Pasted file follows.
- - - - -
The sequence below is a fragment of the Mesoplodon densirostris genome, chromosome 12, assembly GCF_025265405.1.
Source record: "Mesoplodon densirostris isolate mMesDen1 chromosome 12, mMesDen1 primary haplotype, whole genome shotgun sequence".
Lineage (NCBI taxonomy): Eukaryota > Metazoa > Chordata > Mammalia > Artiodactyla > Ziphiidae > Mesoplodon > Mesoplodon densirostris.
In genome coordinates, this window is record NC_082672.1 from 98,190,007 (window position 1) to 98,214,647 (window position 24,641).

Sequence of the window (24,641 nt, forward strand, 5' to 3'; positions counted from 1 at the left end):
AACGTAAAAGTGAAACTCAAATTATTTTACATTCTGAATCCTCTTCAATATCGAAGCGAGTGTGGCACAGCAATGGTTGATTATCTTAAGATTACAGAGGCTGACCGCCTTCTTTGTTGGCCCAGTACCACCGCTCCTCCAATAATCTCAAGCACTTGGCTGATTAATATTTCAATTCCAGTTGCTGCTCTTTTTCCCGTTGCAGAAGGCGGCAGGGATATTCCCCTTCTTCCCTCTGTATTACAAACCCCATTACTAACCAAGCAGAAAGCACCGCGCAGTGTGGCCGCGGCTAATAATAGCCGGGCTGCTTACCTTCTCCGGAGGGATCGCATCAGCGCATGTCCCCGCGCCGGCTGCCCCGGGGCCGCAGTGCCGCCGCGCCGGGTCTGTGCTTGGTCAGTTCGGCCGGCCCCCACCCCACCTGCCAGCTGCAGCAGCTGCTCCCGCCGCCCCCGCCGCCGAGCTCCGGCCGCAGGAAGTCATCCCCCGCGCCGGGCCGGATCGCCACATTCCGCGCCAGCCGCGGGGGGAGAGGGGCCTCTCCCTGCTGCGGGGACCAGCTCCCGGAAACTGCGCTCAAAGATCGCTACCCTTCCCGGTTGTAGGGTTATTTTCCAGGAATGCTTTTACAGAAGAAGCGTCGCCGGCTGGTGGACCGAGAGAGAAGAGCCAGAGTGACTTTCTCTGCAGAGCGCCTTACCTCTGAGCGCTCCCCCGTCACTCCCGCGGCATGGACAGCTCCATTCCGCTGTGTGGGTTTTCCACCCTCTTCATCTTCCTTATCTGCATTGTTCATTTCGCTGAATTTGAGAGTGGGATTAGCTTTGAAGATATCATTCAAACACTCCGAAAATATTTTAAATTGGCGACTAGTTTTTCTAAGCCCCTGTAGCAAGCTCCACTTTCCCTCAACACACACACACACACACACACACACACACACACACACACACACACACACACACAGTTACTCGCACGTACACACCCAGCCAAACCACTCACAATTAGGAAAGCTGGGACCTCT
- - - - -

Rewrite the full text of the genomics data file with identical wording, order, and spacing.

The sequence below is a fragment of the Mesoplodon densirostris genome, chromosome 12, assembly GCF_025265405.1.
Source record: "Mesoplodon densirostris isolate mMesDen1 chromosome 12, mMesDen1 primary haplotype, whole genome shotgun sequence".
Lineage (NCBI taxonomy): Eukaryota > Metazoa > Chordata > Mammalia > Artiodactyla > Ziphiidae > Mesoplodon > Mesoplodon densirostris.
In genome coordinates, this window is record NC_082672.1 from 98,190,007 (window position 1) to 98,214,647 (window position 24,641).

Sequence of the window (24,641 nt, forward strand, 5' to 3'; positions counted from 1 at the left end):
AACGTAAAAGTGAAACTCAAATTATTTTACATTCTGAATCCTCTTCAATATCGAAGCGAGTGTGGCACAGCAATGGTTGATTATCTTAAGATTACAGAGGCTGACCGCCTTCTTTGTTGGCCCAGTACCACCGCTCCTCCAATAATCTCAAGCACTTGGCTGATTAATATTTCAATTCCAGTTGCTGCTCTTTTTCCCGTTGCAGAAGGCGGCAGGGATATTCCCCTTCTTCCCTCTGTATTACAAACCCCATTACTAACCAAGCAGAAAGCACCGCGCAGTGTGGCCGCGGCTAATAATAGCCGGGCTGCTTACCTTCTCCGGAGGGATCGCATCAGCGCATGTCCCCGCGCCGGCTGCCCCGGGGCCGCAGTGCCGCCGCGCCGGGTCTGTGCTTGGTCAGTTCGGCCGGCCCCCACCCCACCTGCCAGCTGCAGCAGCTGCTCCCGCCGCCCCCGCCGCCGAGCTCCGGCCGCAGGAAGTCATCCCCCGCGCCGGGCCGGATCGCCACATTCCGCGCCAGCCGCGGGGGGAGAGGGGCCTCTCCCTGCTGCGGGGACCAGCTCCCGGAAACTGCGCTCAAAGATCGCTACCCTTCCCGGTTGTAGGGTTATTTTCCAGGAATGCTTTTACAGAAGAAGCGTCGCCGGCTGGTGGACCGAGAGAGAAGAGCCAGAGTGACTTTCTCTGCAGAGCGCCTTACCTCTGAGCGCTCCCCCGTCACTCCCGCGGCATGGACAGCTCCATTCCGCTGTGTGGGTTTTCCACCCTCTTCATCTTCCTTATCTGCATTGTTCATTTCGCTGAATTTGAGAGTGGGATTAGCTTTGAAGATATCATTCAAACACTCCGAAAATATTTTAAATTGGCGACTAGTTTTTCTAAGCCCCTGTAGCAAGCTCCACTTTCCCTCAACACACACACACACACACACACACACACACACACACACACACACACACACACACAGTTACTCGCACGTACACACCCAGCCAAACCACTCACAATTAGGAAAGCTGGGACCTCT